Around four millennia ago, one of our lovestruck ancestors in the heat of the Mesopotamian desert grabbed their stylus and a clay tablet and got etching what would become the oldest known love poem in the world.

The ancient tablet was only discovered at the end of the 19th century by archaeologists digging in Nippur, southern Iraq – formerly Sumer in southern Mesopotamia – an area rich with history. And they did what archaeologists often do with the treasures of antiquity – slapped a reference number on it and stuck it in a museum drawer.

That reference number became the beautiful poem’s unseemly adopted name: “Istanbul #2461”. Its full title is actually The Love Song for Shu-Sin. But this was undiscovered for over seventy years because it was just sitting in storage. Nobody had got around to decoding its text.

According to the Ancient History Encyclopedia, the archaeologists who found the tablet took it to the Istanbul Museum in Turkey and locked away for decades until it was dug out again in 1951 by the famous Sumerologist Samuel Noah Kramer.

Kramer finally translated the mysterious cuneiform tablet to reveal the stunning truth about its origins and what it says.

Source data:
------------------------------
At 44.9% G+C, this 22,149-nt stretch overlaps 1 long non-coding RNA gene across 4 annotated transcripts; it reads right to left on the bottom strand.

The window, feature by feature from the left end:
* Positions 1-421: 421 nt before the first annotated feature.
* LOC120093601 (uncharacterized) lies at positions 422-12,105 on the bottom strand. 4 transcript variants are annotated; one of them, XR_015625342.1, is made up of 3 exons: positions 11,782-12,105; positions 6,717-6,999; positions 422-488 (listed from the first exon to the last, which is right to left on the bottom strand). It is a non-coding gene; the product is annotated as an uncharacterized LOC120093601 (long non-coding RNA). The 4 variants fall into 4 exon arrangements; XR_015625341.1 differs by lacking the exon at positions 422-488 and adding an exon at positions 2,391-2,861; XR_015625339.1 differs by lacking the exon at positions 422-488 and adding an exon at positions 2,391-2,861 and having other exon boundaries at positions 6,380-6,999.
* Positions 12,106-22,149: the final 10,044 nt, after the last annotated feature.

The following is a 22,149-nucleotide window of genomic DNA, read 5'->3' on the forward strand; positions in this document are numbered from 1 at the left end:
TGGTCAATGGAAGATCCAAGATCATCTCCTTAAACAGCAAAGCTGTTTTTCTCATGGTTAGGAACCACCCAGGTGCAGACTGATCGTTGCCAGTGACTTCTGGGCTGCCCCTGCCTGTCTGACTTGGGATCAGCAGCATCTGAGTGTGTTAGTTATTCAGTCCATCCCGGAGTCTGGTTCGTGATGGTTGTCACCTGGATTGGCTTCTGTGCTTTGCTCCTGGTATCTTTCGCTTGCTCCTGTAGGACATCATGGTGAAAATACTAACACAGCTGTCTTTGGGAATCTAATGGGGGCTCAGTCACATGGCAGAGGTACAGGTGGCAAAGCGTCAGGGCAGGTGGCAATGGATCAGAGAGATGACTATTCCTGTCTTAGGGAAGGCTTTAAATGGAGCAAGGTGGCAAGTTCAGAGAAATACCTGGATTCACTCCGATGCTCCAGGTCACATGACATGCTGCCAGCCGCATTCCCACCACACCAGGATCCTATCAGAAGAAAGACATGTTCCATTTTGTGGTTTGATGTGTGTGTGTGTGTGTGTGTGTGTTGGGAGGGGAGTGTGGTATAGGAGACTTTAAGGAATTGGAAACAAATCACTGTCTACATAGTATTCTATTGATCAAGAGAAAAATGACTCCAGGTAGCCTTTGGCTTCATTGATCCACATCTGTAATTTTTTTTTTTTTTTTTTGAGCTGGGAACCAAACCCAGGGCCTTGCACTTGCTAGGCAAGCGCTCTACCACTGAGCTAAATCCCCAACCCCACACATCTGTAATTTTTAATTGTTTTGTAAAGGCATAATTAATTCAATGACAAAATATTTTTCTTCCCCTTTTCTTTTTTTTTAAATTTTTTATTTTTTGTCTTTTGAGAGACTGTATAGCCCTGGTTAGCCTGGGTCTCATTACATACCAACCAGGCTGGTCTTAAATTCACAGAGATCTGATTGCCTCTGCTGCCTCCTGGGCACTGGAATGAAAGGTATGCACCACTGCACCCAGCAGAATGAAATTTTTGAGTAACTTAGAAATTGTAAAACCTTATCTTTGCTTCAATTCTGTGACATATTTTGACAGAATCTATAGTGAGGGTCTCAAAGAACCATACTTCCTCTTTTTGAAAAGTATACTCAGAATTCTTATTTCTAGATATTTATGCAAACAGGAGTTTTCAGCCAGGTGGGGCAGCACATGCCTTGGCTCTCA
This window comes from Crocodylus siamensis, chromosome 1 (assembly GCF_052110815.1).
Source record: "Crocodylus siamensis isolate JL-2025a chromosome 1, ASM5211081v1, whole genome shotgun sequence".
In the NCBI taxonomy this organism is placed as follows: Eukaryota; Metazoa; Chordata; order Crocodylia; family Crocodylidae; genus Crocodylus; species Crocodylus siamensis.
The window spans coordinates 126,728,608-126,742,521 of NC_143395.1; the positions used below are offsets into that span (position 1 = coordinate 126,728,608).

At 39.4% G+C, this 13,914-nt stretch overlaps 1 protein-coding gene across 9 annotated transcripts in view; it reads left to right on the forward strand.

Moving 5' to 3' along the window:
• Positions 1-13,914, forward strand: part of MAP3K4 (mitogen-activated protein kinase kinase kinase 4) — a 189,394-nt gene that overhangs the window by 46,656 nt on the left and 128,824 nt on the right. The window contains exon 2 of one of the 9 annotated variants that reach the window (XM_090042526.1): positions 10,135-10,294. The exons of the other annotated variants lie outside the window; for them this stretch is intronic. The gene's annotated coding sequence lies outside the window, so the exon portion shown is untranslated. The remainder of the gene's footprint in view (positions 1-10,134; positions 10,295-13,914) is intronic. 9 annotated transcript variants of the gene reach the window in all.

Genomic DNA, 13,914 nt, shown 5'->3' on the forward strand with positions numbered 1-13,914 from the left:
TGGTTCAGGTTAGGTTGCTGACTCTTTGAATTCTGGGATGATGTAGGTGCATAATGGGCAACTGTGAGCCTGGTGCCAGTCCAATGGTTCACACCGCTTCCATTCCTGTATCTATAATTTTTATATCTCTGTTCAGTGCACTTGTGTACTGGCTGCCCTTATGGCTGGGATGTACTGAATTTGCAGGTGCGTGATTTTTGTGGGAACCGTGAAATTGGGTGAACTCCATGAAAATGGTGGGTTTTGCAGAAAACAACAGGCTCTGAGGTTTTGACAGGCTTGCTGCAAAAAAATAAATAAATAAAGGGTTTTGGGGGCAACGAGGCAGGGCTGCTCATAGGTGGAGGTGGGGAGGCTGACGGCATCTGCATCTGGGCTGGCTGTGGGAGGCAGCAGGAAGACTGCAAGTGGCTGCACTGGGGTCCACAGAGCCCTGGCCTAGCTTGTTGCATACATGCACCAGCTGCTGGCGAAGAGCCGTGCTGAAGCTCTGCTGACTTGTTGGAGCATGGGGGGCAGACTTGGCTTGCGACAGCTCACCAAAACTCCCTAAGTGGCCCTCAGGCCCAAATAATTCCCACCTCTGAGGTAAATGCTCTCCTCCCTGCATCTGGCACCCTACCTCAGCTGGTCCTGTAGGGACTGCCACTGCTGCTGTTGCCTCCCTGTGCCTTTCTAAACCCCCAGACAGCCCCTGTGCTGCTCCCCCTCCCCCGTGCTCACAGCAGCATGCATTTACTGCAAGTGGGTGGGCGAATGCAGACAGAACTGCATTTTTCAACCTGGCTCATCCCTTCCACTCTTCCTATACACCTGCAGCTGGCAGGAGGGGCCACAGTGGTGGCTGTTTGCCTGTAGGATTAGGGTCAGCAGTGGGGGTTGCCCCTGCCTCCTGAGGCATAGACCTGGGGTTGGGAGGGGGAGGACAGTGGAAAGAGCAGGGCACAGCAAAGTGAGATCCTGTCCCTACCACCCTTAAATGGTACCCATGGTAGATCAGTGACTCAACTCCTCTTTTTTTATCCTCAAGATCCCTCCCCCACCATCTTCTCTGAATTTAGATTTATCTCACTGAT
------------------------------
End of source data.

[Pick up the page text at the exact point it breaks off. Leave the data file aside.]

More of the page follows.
The locals, Ancient Sumerians, were the first people to use a written language. They developed a system where symbols represented spoken sounds. These symbols were written into wet clay tablets using a stylus and the system is called cuneiform.

Nobody knows who wrote the poem. There are no other records of it, and no signature at the bottom to say who the poet was. But the Sumerian King Shu-Sin ruled around four thousand years ago.

Shu-Sin was king of Sumer and Akkad. He reigned under the Ur III dynasty and is known for building a large fortified wall between two rivers – the Euphrates and the Tigris – to stop violent nomadic groups attacking the cities under his control.

In his 1956 book History Begins at Sumer, Kramer recounts his discovery of the tablet.